tornadoes

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The science behind tornado warnings has come a long way since the first one was issued 70 years ago. But typically about three-quarters of the time, when forecasters issue a warning, a tornado never actually happens. Some new research based on sound could help those warnings be more accurate.

After a tornado passes through a community, people talk about how the storm sounded, almost inevitably comparing the sound to that of a freight train.

Christian Kelly Large

Oklahoma’s 2018 tornado season has been fairly quiet when compared to years past, especially in 2013, when multiple large twisters permanently altered lives and landscapes during the month of May in the central part of our state

One of those storms, the gigantic El Reno tornado on May 31, 2013, was the widest ever recorded—2.6 miles—and its unpredictability stunned even the experts, claiming the lives of four seasoned storm chasers, as well as 17 others.

The StoryCorps mobile booth was in Oklahoma City in early 2018, and we're bringing you some of the stories that were recorded here. Locally recorded stories will air Wednesdays during Morning Edition and All Things Considered on KOSU.

It’s been five years since a second deadly EF-5 tornado struck Moore, Oklahoma. Vicki Hudoba lost her home in that tornado. She and her daughter Nicole Moore came to the Oklahoma City StoryCorps mobile booth to talk about that day in 2013 and how holding her infant grandson Luke held them together in the midst of devastation.

Authorities say shortly after a warning was issued Sunday morning, a tornado touched down in Breaux Bridge, La., flipping a mobile home and killing a mother and her 3-year-old daughter.

St. Martin Parish Sheriff's Office spokeswoman Maj. Ginny Higgins told The Associated Press that 38-year-old Francine Gotch and 3-year-old Nevaeh Alexander were pronounced dead at the scene.

A single tornado can cause a lot of damage. But even worse are tornado outbreaks. Just this week, a cluster of at least 18 tornadoes struck the Southeast over two days.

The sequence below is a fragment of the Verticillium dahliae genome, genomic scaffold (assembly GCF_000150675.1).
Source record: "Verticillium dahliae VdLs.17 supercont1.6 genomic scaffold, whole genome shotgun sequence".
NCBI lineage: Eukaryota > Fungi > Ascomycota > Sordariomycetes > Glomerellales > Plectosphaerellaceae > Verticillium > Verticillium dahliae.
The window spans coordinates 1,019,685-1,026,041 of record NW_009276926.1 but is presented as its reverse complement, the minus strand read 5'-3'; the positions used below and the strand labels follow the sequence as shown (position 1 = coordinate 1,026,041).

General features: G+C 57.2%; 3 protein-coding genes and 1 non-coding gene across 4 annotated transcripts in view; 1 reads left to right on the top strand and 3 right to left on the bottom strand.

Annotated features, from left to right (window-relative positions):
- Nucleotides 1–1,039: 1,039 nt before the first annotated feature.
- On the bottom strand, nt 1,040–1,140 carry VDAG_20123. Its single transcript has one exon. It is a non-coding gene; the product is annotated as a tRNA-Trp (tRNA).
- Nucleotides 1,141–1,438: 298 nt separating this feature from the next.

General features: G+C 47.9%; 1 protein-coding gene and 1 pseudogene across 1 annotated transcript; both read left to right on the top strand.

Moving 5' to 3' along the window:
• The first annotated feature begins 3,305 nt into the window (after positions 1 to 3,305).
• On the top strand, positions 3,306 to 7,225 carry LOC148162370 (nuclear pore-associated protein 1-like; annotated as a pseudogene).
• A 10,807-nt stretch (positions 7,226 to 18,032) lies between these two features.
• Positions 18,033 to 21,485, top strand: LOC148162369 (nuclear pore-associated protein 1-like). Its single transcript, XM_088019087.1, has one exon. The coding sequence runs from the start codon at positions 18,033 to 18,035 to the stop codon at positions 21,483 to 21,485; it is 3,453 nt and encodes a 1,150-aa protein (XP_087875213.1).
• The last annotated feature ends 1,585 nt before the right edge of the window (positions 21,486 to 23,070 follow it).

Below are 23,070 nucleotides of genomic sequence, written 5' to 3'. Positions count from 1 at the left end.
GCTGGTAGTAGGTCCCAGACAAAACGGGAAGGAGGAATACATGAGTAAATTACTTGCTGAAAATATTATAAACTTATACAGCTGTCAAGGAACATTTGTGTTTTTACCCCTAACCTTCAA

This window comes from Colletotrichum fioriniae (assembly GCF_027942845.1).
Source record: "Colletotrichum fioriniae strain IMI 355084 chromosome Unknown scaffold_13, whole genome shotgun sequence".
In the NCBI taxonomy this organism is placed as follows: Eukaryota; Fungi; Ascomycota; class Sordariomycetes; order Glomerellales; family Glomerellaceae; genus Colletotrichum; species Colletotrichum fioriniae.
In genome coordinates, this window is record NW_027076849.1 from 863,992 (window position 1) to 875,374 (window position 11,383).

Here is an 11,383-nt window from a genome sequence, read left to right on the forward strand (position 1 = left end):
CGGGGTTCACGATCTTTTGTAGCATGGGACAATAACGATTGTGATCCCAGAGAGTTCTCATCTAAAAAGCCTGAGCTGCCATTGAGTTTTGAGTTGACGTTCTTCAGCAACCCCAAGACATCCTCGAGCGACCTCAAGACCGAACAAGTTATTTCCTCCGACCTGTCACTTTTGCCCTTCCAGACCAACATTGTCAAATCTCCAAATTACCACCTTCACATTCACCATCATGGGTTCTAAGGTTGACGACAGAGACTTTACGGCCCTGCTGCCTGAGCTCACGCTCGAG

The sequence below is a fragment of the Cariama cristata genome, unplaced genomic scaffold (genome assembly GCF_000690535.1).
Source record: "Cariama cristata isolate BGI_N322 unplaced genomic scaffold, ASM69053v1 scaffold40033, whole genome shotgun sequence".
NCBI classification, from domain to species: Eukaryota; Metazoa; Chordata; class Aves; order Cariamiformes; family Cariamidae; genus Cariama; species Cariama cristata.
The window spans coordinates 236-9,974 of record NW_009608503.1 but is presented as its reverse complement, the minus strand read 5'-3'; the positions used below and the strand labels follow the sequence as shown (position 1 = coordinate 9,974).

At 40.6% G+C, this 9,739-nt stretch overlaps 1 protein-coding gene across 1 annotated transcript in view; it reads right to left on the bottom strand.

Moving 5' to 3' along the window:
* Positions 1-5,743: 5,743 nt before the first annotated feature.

Scientists are seeing bigger clusters in recent years, and they're struggling to figure out what's happening.

There have been a number of weather-related deaths in Oklahoma since storms and flooding began on Friday, including a firefighter who died during a water rescue, and a 48-year-old woman who was killed after a tornado struck her home.

Nearly two years ago, a powerful tornado – the widest on record – struck the rural outskirts of Oklahoma City. Fortunately it missed heavily populated areas, but the ensuing flash flood killed 13 people in Oklahoma City, including nine Guatemalan immigrants.

Popular Mechanics recently talked with KFOR's Emily Sutton about bad movie science, the power of nature, and staring down an EF5 tornado.

Tornadoes in western Oklahoma damaged homes, brought down power lines and otherwise caused havoc Saturday evening, but no casualties have been reported.

Two years ago, one of the worst tornadoes on record hit the town of Moore, Okla. And you might say to yourself, well, doesn't this always happen there? It's called Tornado Alley for a reason.

And that's pretty much how the residents of Moore think about tornadoes. They're just part of life, and you take your chances. But that kind of thinking was part of the problem on May 20, 2013. The storm that came through that day was different. It was horrific.

A series of tornadoes in North Texas over the weekend have left at least one person dead and others missing. Meanwhile, in South Carolina, a weakening Tropical Storm Ana made landfall early this morning near Myrtle Beach, S.C.

One of the tornadoes that hit Saturday destroyed homes in a rural area south of Cisco, a town about 100 miles west of Fort Worth, Eastland County, Judge Rex Fields was quoted by The Associated Press as saying.

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